Oregon Health & Science University
Background: Hunger and satiety are mechanisms that govern energy intake. Ghrelin is a gut hormone that stimulates hunger and food intake in rodents and humans. In order to become active, ghrelin is acylated by an 8--âcarbon fatty acid. The source of this fatty acid is unknown, but may derive from dietary fat. Methods: Following a baseline 2--âweek, isocaloric low--âfat diet (Lo--âFat), 21 subjects were randomized to one of two additional two--âweek periods in which subjects consumed isocaloric high fat diets: which were composed of equal amounts of polysaturated:saturated:monounsaturated oils (Hi--âFat) or high in medium chain triglyceride (MCT). Following completion of the first high--âfat diet feeding assignment, subjects underwent a 6--âweek washout period and were then fed the alternative high--âfat diet. At the end of each feeding period, blood was taken for measurement of ghrelin levels (acyl--â and desacyl--â) and subjects completed visual analog scores to measure hunger and fu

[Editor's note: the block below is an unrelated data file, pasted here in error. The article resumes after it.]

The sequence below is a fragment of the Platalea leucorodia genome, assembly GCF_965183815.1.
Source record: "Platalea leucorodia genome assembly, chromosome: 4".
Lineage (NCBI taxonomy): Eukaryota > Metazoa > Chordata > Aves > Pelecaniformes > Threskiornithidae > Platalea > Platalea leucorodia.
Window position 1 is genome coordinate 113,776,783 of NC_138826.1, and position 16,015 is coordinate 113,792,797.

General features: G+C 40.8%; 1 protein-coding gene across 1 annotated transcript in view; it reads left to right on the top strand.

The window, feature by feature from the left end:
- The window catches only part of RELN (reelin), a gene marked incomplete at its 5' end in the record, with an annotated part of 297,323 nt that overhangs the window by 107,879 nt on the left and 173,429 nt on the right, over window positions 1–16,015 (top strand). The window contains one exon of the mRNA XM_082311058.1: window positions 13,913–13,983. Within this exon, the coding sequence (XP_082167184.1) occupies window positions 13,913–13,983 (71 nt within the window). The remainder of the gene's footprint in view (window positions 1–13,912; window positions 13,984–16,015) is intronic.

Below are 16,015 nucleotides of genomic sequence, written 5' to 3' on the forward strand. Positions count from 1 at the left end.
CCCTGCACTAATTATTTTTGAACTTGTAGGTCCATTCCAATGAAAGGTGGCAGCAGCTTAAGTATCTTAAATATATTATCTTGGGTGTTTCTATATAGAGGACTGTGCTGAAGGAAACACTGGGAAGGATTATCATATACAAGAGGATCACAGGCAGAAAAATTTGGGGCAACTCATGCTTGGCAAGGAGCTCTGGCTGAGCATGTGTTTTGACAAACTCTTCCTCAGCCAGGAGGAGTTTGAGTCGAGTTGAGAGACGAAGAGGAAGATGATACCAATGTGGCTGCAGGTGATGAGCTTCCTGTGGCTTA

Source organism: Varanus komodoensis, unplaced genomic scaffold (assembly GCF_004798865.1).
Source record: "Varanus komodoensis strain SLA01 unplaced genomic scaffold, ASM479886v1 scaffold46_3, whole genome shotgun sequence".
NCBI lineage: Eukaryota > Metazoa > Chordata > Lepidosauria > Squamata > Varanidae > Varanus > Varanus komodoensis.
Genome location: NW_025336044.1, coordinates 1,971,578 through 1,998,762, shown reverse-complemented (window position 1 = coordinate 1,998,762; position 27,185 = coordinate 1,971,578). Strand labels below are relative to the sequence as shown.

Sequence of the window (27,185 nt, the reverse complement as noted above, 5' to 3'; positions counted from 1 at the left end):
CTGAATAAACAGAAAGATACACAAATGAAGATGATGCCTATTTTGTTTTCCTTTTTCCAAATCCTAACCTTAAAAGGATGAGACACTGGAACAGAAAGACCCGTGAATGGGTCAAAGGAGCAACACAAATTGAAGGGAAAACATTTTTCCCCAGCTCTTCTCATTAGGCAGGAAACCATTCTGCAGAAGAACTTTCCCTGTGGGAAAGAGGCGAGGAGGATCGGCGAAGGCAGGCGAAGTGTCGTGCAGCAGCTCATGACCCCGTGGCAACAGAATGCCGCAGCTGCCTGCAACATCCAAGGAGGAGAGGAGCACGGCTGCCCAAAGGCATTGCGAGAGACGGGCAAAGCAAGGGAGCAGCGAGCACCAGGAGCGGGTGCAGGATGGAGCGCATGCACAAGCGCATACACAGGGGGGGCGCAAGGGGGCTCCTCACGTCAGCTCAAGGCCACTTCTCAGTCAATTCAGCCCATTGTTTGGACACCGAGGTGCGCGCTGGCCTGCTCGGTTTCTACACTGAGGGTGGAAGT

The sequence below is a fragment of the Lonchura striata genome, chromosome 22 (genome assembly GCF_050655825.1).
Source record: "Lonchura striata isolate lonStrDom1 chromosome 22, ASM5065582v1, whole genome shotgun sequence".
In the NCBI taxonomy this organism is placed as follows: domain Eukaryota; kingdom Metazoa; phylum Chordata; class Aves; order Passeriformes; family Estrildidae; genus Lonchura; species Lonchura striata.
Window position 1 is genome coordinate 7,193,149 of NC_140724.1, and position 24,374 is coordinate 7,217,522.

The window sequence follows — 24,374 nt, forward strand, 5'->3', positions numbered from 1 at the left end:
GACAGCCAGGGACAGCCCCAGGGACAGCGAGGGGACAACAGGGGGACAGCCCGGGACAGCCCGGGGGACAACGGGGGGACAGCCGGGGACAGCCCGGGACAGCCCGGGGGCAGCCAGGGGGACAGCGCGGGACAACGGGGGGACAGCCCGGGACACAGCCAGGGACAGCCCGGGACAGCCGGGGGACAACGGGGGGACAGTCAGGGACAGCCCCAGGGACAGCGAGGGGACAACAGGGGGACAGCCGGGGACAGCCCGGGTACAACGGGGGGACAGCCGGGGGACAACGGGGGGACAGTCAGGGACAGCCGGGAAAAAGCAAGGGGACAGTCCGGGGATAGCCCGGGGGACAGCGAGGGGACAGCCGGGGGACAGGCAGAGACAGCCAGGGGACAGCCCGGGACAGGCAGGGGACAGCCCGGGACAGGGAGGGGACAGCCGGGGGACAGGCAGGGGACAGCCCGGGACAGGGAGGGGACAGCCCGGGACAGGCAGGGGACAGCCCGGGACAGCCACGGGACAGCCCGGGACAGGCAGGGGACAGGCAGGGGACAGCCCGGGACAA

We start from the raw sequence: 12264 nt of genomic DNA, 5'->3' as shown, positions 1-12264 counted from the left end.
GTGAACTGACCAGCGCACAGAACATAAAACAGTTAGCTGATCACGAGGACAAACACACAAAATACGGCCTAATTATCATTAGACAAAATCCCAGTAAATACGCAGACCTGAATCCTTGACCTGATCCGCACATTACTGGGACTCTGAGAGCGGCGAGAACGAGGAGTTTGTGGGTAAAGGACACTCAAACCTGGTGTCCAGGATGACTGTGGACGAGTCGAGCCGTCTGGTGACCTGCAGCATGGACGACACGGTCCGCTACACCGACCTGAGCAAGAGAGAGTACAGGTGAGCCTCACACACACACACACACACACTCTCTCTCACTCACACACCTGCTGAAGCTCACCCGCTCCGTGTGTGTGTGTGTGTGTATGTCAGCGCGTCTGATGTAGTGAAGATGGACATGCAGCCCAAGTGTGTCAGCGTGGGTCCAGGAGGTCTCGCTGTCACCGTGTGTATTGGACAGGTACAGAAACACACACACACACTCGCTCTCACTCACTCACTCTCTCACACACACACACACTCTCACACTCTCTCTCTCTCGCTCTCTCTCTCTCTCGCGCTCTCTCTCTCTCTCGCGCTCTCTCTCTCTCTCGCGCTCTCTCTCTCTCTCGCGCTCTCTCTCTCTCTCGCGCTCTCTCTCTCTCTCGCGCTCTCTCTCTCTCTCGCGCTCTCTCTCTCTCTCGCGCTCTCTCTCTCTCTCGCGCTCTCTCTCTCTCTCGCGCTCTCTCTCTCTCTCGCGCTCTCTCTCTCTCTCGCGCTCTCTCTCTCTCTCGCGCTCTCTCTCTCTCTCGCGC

Graduate Programs in Human Nutrition
School of Medicine
Johnson, Christina M., "The effect of dietary medium chain and long chain triglycerides on acyl ghrelin and relationships to hunger and satiety" (2013). Scholar Archive. 935.